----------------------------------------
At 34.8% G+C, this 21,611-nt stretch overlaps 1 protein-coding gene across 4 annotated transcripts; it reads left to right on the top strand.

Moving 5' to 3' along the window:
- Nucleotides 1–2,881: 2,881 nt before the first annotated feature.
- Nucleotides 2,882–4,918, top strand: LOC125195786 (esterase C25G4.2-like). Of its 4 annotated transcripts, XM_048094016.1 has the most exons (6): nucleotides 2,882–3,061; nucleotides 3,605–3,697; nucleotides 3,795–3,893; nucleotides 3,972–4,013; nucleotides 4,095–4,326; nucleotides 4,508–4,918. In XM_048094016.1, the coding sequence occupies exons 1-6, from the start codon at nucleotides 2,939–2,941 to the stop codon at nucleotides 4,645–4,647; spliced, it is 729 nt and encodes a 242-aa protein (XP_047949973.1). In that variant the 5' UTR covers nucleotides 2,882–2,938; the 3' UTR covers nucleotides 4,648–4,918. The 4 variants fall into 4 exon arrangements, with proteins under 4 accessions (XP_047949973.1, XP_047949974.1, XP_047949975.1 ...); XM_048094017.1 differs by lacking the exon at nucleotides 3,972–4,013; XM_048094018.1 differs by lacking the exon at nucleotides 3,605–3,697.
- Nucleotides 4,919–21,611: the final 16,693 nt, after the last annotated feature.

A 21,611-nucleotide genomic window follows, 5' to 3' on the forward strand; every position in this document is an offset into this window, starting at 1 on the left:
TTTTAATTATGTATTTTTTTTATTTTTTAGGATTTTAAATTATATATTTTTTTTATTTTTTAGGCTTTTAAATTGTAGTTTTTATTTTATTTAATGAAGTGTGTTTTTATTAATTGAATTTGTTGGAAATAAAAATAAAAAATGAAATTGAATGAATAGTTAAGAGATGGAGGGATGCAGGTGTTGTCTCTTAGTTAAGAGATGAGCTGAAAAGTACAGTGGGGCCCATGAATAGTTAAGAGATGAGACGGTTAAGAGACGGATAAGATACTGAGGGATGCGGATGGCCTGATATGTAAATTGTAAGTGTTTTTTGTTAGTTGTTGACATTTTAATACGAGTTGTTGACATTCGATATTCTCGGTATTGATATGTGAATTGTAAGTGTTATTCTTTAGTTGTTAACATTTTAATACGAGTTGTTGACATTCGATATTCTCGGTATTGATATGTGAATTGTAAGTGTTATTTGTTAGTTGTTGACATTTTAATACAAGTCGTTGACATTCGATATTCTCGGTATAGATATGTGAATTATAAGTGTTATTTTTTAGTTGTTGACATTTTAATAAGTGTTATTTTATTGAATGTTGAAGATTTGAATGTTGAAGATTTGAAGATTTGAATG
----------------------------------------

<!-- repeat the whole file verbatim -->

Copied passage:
At 34.8% G+C, this 21,611-nt stretch overlaps 1 protein-coding gene across 4 annotated transcripts; it reads left to right on the top strand.

Moving 5' to 3' along the window:
- Nucleotides 1–2,881: 2,881 nt before the first annotated feature.
- Nucleotides 2,882–4,918, top strand: LOC125195786 (esterase C25G4.2-like). Of its 4 annotated transcripts, XM_048094016.1 has the most exons (6): nucleotides 2,882–3,061; nucleotides 3,605–3,697; nucleotides 3,795–3,893; nucleotides 3,972–4,013; nucleotides 4,095–4,326; nucleotides 4,508–4,918. In XM_048094016.1, the coding sequence occupies exons 1-6, from the start codon at nucleotides 2,939–2,941 to the stop codon at nucleotides 4,645–4,647; spliced, it is 729 nt and encodes a 242-aa protein (XP_047949973.1). In that variant the 5' UTR covers nucleotides 2,882–2,938; the 3' UTR covers nucleotides 4,648–4,918. The 4 variants fall into 4 exon arrangements, with proteins under 4 accessions (XP_047949973.1, XP_047949974.1, XP_047949975.1 ...); XM_048094017.1 differs by lacking the exon at nucleotides 3,972–4,013; XM_048094018.1 differs by lacking the exon at nucleotides 3,605–3,697.
- Nucleotides 4,919–21,611: the final 16,693 nt, after the last annotated feature.

A 21,611-nucleotide genomic window follows, 5' to 3' on the forward strand; every position in this document is an offset into this window, starting at 1 on the left:
TTTTAATTATGTATTTTTTTTATTTTTTAGGATTTTAAATTATATATTTTTTTTATTTTTTAGGCTTTTAAATTGTAGTTTTTATTTTATTTAATGAAGTGTGTTTTTATTAATTGAATTTGTTGGAAATAAAAATAAAAAATGAAATTGAATGAATAGTTAAGAGATGGAGGGATGCAGGTGTTGTCTCTTAGTTAAGAGATGAGCTGAAAAGTACAGTGGGGCCCATGAATAGTTAAGAGATGAGACGGTTAAGAGACGGATAAGATACTGAGGGATGCGGATGGCCTGATATGTAAATTGTAAGTGTTTTTTGTTAGTTGTTGACATTTTAATACGAGTTGTTGACATTCGATATTCTCGGTATTGATATGTGAATTGTAAGTGTTATTCTTTAGTTGTTAACATTTTAATACGAGTTGTTGACATTCGATATTCTCGGTATTGATATGTGAATTGTAAGTGTTATTTGTTAGTTGTTGACATTTTAATACAAGTCGTTGACATTCGATATTCTCGGTATAGATATGTGAATTATAAGTGTTATTTTTTAGTTGTTGACATTTTAATAAGTGTTATTTTATTGAATGTTGAAGATTTGAATGTTGAAGATTTGAAGATTTGAATG